Today is the 50th anniversary of the publication of Are You There God? It’s Me, Margaret.
In the 1980s, Judy Blume’s popular middle-grade and young adult novels were as ubiquitous as our Bonnie Bell lip smacker lip gloss collections. The books were always checked out at both the school and public library and took up a whole table at our annual school book fair. This alarmed some of the parents and educators who thought Blume’s topics might be too risky.
Our school librarian had a special meeting with parents to address the Judy Blume problem. The librarian’s biggest issue was the adult themes in some of Blume’s books. She said the fad was too big to stop. Instead, she recommended parents read the same books their children read to have meaningful discussions afterward.
But she unwisely added the following advice: “Under no circumstance should your junior high student read Forever.”
Of course, the moment we found out Forever was off-limits, someone got a copy and we passed it around. A book banned by the librarian had to be a worthwhile read. My parents had no idea I was reading this book! For those who don’t know, Forever is about a high school senior, Katherine, who has a boyfriend, and they have sex.
As a classic seventh grade late bloomer, my favorite books included Noel Streatfeild’s Shoes books, which were almost all about orphaned British children discovering their inner talents at cool stage schools in London. These books had nothing to do with teen hormones and everything to do with discovering your talents and finding a happily ever after on the stage. I read these over and over and daydreamed about a future in a very dated view of the London stage world.
Forever was more than a tad beyond my experience. Still, the book impacted me profoundly. I remember the librarian preferred classical children’s literature, the kind that instilled some sort of moral lesson in our impressionable minds. I’m guessing she thought we’d read Forever, identify with Katherine, and have sex before we ready. First of all, I doubt any middle-schooler looked at me as a potential romantic partner. And, I was the same. How could a shy girl who read obsessively, wrote plays, and built a dollhouse of all things be ready for sex?
I remember the story left me heartbroken. I learned about the intensity of first love and the crippling pain of breaking up. After reading Forever, I thought I wasn’t ready to deal with the intensity of a romantic relationship. It could wait a long, long time, and I would just go back to my theater daydreams. In other words, the book had the opposite impact that the grownups feared. Forever taught me that sex is a messy, complicated, and potentially emotionally painful experience I wasn’t ready to experience.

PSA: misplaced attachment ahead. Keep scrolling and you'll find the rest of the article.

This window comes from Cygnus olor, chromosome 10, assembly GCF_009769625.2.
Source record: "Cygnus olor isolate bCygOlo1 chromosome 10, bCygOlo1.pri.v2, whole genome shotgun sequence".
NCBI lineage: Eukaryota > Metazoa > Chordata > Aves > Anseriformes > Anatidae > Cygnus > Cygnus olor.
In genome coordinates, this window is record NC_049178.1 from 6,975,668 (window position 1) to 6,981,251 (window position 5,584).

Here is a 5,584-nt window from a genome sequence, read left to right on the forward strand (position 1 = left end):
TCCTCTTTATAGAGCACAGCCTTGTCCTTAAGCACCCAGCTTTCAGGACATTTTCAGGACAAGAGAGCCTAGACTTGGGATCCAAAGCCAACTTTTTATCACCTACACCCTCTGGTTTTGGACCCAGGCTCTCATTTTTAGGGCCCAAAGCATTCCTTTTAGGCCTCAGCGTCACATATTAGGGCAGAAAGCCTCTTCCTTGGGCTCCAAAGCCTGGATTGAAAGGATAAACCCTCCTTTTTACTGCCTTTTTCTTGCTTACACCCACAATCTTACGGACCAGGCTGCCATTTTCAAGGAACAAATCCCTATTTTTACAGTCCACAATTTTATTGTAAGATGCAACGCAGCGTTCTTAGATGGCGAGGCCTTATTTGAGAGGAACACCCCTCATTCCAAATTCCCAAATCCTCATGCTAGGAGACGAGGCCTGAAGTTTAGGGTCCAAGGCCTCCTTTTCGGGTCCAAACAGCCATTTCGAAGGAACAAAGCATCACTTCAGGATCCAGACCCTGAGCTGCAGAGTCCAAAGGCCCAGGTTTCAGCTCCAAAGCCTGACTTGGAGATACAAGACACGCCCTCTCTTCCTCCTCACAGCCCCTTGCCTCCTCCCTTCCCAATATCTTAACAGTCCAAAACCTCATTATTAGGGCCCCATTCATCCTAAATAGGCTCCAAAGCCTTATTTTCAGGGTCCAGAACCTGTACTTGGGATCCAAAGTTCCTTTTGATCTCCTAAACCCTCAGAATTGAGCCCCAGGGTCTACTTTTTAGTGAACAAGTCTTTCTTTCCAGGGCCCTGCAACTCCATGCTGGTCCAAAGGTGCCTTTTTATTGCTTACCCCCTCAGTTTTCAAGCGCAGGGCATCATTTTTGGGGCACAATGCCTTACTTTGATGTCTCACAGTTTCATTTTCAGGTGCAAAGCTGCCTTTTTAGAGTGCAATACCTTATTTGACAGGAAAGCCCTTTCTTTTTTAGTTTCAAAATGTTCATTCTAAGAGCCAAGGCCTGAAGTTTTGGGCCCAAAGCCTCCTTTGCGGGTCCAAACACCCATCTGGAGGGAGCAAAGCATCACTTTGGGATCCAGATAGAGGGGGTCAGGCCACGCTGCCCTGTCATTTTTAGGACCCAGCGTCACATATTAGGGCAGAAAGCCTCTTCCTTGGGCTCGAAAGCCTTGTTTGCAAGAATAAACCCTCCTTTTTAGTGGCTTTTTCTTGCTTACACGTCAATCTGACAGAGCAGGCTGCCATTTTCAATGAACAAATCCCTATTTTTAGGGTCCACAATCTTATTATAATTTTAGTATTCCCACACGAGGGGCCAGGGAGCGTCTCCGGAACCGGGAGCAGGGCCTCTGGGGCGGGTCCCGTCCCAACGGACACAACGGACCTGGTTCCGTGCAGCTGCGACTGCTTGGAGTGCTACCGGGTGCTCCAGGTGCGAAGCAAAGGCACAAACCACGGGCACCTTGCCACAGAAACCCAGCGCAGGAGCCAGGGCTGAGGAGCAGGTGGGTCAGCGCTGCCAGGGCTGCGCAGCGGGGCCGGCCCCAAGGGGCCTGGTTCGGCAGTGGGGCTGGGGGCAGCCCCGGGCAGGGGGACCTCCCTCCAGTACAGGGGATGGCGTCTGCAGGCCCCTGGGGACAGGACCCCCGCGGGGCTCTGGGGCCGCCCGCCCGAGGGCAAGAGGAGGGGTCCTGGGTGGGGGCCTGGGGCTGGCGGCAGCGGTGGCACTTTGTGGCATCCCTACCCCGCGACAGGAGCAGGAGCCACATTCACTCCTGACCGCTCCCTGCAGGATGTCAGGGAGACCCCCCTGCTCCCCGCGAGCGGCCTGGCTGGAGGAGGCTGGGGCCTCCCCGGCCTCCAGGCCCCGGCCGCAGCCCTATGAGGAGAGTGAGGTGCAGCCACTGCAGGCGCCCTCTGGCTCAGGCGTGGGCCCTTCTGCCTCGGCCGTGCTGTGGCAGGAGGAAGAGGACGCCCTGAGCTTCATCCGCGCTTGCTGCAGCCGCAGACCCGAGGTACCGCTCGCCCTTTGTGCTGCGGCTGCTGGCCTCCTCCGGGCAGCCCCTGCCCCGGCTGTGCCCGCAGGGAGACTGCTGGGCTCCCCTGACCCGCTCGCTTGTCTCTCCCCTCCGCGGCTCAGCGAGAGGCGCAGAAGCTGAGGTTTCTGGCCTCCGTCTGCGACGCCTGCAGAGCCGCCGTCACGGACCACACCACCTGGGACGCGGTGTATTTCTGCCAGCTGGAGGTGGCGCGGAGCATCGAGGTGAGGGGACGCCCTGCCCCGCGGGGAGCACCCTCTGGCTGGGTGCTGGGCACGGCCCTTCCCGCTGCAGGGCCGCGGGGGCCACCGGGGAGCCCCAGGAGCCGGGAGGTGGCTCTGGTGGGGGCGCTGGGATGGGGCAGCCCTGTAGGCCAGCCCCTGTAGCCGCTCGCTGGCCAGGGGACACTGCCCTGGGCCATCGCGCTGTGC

I wasn’t done with Judy Blume. Are You There, God? It’s Me, Margaret, intrigued me, and I didn’t have to read in secret. My mom followed the librarian’s advice and read the book too.
One of the plot points in the book is that the main character, Margaret wonders when she’ll go through puberty and get her first period. As a result, my mom and I ended up having a very awkward conversation about periods and puberty.
I honestly didn’t care about that stuff and was a little confused about why Margaret cared. I knew some girls who had their periods, and from what I heard, they were painful and annoying. And, sure enough, a few years later, when I finally went through puberty myself, I found that menstruation was indeed painful and annoying.
What interested me more about the book was Margaret’s relationship with God. In the story, she has a Jewish father and a Christian mother. They’re non-practicing, but she’s curious about religion and what decisions she should make in her own life. For a class project, she attends different worship services and wonders where she belongs. I grew up in a Catholic family. Though we went to public school, every week my brothers and I went to Sunday School and church. I was baptized, participated in confession, and Communion.
In the seventh grade, I was taking additional classes for my confirmation. Up until this point, I had done all of my church requirements without resistance, but this was different. My messy emotions kept getting in the way. I felt separated from my faith. For one thing, the underlying sexism didn’t impress me, but it was more than that. The church we attended was a friendly place, but I didn’t fit in. I felt like an imposter, but I couldn’t articulate my feelings. After all, I was expected to go to church. To her credit, the nun teaching the confirmation class explained confirmation was our decision, not our parents, and we shouldn’t take it lightly. I realized if I went through with confirmation I wouldn’t be honest with myself and everyone around me.